Birds of Prey (and the fantabulous emancipation of one Harley Quinn)

Kaitlin Cunningham, Staff Writer 

 

For any DC Comics fans, the long-awaited “Birds of Prey” is out now. The much-anticipated female-empowered blockbuster was released on Feb. 7, and the buzz around the film has been endless. 

This riot of a movie is a sequel to the not-so-well-received “Suicide Squad,” which left DC fans and critics with a bad taste in their mouths, according to 269 of 368 reviews on the Rotten Tomatoes website, which gave the movie an overall score of 27 percent. 

The plot of “Birds of Prey” unfolds after the main character, Harley Quinn, and The Joker ‘go splitsville,’ allowing Harley to make her own name known by pairing up with several characters well known to comic lovers. Black Canary and Huntress, both female villains from various DC comic series make their appearance as comrades of the protagonist as the fun-loving and chaotic crew attempt to take down a local crime lord and gain notoriety at the same time. 

With quirky quotes, off-the-wall anecdotes, and a large amount of violence and profanity, it may not seem like it, but this movie is about feminism and the importance of having one’s own identity. 

The entire premise of the film comes about because Harley realizes how extremely codependent and toxic her relationship with The Joker was. The film portrays Harley’s extremely violent behavior as a sort of rage therapy; helping her to cope with the newly found stress of being single, and realization that the relationship she believed was making her happy was also the cause of much of her misery.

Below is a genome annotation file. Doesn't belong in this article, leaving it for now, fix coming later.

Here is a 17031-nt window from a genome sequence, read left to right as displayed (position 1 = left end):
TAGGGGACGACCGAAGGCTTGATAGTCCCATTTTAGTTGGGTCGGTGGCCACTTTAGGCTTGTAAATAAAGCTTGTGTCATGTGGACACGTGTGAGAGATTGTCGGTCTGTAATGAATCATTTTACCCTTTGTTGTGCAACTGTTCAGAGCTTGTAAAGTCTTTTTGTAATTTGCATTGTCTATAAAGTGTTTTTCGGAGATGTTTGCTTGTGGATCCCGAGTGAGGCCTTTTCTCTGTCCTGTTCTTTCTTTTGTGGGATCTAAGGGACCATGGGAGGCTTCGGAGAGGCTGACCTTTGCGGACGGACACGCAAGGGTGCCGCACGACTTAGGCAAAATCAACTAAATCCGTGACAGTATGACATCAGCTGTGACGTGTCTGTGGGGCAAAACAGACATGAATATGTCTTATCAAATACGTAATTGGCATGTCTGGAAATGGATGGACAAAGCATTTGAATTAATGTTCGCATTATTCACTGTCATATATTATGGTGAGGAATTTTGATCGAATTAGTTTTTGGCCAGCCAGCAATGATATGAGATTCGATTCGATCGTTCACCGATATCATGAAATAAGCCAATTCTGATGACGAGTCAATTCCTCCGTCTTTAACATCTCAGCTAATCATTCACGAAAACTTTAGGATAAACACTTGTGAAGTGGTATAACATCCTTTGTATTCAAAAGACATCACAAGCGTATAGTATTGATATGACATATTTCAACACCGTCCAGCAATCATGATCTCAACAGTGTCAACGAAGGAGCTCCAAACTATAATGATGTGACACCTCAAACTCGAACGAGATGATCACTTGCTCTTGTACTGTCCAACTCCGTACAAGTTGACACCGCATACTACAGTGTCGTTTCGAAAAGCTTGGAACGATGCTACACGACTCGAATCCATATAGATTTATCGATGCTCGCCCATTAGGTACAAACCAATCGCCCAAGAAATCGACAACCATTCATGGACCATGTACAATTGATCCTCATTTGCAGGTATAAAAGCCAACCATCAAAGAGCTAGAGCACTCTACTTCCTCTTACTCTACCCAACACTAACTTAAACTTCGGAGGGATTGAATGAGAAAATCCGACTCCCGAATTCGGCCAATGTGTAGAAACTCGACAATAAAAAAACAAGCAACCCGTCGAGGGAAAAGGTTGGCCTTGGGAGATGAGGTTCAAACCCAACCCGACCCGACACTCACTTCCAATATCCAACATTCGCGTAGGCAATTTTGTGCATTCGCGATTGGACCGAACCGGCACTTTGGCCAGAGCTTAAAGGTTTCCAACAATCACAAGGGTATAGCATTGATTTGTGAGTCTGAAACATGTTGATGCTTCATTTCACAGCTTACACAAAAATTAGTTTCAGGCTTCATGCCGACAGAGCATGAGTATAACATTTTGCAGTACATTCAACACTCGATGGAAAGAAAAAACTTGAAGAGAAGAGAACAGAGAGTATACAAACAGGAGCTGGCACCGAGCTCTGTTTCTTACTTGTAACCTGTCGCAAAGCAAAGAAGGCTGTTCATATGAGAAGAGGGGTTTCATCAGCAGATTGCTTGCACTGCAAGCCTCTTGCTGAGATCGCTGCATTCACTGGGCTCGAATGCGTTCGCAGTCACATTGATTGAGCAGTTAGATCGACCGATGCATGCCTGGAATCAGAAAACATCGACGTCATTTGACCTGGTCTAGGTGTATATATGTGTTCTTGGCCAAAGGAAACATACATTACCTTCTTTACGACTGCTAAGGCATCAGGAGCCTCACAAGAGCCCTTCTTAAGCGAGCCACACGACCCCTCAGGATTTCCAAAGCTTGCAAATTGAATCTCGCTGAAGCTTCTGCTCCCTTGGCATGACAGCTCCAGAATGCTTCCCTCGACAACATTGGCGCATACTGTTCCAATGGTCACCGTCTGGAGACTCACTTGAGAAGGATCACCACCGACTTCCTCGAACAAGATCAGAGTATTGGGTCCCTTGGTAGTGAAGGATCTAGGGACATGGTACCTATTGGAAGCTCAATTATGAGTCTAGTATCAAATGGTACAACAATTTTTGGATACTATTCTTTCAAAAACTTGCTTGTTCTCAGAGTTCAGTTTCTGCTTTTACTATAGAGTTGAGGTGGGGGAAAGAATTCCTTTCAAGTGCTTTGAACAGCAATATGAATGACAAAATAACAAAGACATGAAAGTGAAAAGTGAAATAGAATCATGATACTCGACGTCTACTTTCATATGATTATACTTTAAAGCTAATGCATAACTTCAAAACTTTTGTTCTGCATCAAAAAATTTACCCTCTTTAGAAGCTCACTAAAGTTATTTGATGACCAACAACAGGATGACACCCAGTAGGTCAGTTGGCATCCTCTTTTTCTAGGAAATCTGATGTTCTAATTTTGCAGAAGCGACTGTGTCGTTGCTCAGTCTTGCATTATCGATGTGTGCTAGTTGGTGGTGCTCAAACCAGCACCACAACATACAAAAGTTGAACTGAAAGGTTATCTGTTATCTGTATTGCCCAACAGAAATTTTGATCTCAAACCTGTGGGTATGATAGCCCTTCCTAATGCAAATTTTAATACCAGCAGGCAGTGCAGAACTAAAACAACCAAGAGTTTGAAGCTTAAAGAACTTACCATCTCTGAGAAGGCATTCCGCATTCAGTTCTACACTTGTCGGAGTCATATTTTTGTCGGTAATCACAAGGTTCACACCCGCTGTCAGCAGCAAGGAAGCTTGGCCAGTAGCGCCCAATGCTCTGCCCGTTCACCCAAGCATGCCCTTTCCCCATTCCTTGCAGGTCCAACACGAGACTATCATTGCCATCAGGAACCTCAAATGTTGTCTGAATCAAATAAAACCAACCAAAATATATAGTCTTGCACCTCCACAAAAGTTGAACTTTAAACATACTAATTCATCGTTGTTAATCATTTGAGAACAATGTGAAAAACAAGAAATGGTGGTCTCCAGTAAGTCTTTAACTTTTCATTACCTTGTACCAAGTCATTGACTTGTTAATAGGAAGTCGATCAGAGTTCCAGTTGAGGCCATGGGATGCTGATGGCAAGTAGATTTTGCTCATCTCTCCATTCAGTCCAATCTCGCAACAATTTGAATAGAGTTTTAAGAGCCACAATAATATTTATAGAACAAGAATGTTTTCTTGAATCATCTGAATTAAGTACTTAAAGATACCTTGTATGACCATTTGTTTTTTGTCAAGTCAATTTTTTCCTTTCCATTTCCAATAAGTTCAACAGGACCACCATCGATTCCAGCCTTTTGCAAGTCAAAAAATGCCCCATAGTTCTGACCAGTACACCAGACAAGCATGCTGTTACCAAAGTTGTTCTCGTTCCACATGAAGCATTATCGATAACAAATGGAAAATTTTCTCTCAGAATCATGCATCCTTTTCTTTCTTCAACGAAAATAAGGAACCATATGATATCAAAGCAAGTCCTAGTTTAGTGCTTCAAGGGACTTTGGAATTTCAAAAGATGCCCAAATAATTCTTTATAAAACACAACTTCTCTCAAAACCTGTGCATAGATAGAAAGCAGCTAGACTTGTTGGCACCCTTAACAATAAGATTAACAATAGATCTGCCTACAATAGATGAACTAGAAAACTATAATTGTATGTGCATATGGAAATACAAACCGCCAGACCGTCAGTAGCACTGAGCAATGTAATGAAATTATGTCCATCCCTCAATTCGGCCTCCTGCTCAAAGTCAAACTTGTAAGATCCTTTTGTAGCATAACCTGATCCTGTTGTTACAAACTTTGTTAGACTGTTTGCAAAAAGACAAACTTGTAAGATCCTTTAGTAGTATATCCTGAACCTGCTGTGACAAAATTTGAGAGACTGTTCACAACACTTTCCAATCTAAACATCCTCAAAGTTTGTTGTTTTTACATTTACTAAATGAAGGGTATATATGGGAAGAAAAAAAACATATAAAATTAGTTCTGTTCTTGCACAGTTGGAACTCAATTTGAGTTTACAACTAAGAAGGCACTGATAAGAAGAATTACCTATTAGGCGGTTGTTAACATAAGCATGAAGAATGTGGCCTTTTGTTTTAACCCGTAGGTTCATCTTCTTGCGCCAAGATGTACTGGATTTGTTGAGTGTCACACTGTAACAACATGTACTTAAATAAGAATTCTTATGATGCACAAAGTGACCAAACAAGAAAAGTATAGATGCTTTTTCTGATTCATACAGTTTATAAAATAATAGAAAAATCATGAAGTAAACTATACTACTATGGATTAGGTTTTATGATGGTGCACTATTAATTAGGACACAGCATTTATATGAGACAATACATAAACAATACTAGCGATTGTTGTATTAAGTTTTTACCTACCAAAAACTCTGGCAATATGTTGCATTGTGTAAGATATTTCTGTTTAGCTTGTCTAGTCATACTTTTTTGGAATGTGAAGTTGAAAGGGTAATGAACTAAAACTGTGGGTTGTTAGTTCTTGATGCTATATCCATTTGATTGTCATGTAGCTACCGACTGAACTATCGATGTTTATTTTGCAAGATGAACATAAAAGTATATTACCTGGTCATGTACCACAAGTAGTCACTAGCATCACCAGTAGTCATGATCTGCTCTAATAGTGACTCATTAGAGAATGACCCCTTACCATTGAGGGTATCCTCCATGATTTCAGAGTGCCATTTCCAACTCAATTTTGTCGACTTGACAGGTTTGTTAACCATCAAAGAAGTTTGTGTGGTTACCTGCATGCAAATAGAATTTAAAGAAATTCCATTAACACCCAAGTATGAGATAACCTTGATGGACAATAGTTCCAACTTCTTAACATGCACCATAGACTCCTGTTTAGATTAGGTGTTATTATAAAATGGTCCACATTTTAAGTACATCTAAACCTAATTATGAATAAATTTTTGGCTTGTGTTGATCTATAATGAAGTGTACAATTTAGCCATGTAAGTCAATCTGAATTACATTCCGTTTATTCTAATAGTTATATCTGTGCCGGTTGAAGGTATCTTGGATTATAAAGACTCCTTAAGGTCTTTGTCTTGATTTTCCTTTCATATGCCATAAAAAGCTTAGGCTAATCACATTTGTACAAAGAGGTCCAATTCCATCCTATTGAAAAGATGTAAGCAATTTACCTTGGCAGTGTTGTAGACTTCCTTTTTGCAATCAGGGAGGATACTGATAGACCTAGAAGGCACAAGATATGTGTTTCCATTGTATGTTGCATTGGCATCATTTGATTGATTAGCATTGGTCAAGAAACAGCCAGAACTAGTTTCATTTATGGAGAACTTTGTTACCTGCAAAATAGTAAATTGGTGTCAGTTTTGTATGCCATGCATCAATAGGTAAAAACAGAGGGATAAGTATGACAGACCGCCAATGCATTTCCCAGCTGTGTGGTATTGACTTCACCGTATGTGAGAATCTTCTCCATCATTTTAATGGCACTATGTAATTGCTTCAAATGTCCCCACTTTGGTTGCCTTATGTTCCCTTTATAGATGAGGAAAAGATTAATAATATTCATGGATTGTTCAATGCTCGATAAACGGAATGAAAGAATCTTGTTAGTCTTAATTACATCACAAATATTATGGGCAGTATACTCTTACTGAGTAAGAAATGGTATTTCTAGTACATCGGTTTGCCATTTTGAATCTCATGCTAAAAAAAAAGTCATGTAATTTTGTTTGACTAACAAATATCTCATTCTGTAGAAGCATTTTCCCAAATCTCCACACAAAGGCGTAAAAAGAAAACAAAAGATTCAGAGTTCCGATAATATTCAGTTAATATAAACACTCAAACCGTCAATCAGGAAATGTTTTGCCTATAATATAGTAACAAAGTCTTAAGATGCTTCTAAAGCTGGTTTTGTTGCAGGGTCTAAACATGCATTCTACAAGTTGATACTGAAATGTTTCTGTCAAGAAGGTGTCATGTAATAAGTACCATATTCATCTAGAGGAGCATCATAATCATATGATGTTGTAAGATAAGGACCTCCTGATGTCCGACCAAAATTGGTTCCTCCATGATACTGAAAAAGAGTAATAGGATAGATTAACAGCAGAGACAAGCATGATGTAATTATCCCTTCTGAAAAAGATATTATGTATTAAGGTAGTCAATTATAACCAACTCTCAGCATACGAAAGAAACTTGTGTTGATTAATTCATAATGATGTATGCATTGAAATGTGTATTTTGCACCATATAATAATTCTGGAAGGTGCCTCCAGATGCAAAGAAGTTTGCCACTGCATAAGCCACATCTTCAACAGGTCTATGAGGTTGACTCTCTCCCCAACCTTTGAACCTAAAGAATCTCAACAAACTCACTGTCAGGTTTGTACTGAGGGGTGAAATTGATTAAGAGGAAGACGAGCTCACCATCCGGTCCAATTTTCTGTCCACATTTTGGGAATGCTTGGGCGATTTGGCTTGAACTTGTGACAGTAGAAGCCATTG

Harley’s mission to strike out on her own accord, brings to mind questions such as: how does one go about regaining their identity after a toxic relationship, and what is a toxic relationship? 

For students, these types of questions are often very relevant, and can serve as excellent springboards for those who might already be in a toxic relationship, yet not even realize it.

According to Psychology Today, some signs of unhealthy relationships are forced social isolation — when a partner wants to be the sole focus of a person’s time and does not allow for the free development of a person’s own social life, or feeling the need to hide one’s true self from a partner; a potential indicator of severe power differences in a relationship.

Though taking over a city is an effective coping mechanism for Harley Quinn, such a feat is not an option for most people. For more information about moving on from toxic relationships or understanding healthy coping mechanisms, the Saint Martin’s University Counseling and Wellness Center located on the north end of campus on the first floor of the Lynch Center. 

The office is open from 9 a.m. to 5 p.m., and the staff would love to help students better understand what it means to cope with problems in a healthy manner. 

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